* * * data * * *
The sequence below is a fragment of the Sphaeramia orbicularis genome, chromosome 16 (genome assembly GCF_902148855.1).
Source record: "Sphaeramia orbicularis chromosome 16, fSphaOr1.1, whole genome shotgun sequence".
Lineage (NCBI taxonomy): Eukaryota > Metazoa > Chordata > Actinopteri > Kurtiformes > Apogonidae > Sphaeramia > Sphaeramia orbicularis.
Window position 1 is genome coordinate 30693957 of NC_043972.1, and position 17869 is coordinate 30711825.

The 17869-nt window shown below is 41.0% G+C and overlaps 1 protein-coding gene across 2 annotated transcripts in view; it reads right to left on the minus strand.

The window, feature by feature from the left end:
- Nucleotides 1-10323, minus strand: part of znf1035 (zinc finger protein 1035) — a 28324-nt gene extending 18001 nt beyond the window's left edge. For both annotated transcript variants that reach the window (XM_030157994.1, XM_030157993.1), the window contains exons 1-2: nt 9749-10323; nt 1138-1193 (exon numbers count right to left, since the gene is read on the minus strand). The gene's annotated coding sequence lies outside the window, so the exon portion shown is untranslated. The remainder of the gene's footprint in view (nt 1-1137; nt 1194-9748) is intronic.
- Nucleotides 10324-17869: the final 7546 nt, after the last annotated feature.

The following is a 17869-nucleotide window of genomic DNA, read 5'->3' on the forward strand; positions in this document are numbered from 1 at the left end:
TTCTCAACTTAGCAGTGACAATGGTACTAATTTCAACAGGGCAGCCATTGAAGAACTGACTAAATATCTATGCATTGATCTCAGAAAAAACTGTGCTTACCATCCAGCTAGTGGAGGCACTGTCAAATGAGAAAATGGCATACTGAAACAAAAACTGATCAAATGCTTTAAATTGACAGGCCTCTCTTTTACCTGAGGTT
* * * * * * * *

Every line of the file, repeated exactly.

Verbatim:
The sequence below is a fragment of the Sphaeramia orbicularis genome, chromosome 16 (genome assembly GCF_902148855.1).
Source record: "Sphaeramia orbicularis chromosome 16, fSphaOr1.1, whole genome shotgun sequence".
Lineage (NCBI taxonomy): Eukaryota > Metazoa > Chordata > Actinopteri > Kurtiformes > Apogonidae > Sphaeramia > Sphaeramia orbicularis.
Window position 1 is genome coordinate 30693957 of NC_043972.1, and position 17869 is coordinate 30711825.

The 17869-nt window shown below is 41.0% G+C and overlaps 1 protein-coding gene across 2 annotated transcripts in view; it reads right to left on the minus strand.

The window, feature by feature from the left end:
- Nucleotides 1-10323, minus strand: part of znf1035 (zinc finger protein 1035) — a 28324-nt gene extending 18001 nt beyond the window's left edge. For both annotated transcript variants that reach the window (XM_030157994.1, XM_030157993.1), the window contains exons 1-2: nt 9749-10323; nt 1138-1193 (exon numbers count right to left, since the gene is read on the minus strand). The gene's annotated coding sequence lies outside the window, so the exon portion shown is untranslated. The remainder of the gene's footprint in view (nt 1-1137; nt 1194-9748) is intronic.
- Nucleotides 10324-17869: the final 7546 nt, after the last annotated feature.

The following is a 17869-nucleotide window of genomic DNA, read 5'->3' on the forward strand; positions in this document are numbered from 1 at the left end:
TTCTCAACTTAGCAGTGACAATGGTACTAATTTCAACAGGGCAGCCATTGAAGAACTGACTAAATATCTATGCATTGATCTCAGAAAAAACTGTGCTTACCATCCAGCTAGTGGAGGCACTGTCAAATGAGAAAATGGCATACTGAAACAAAAACTGATCAAATGCTTTAAATTGACAGGCCTCTCTTTTACCTGAGGTT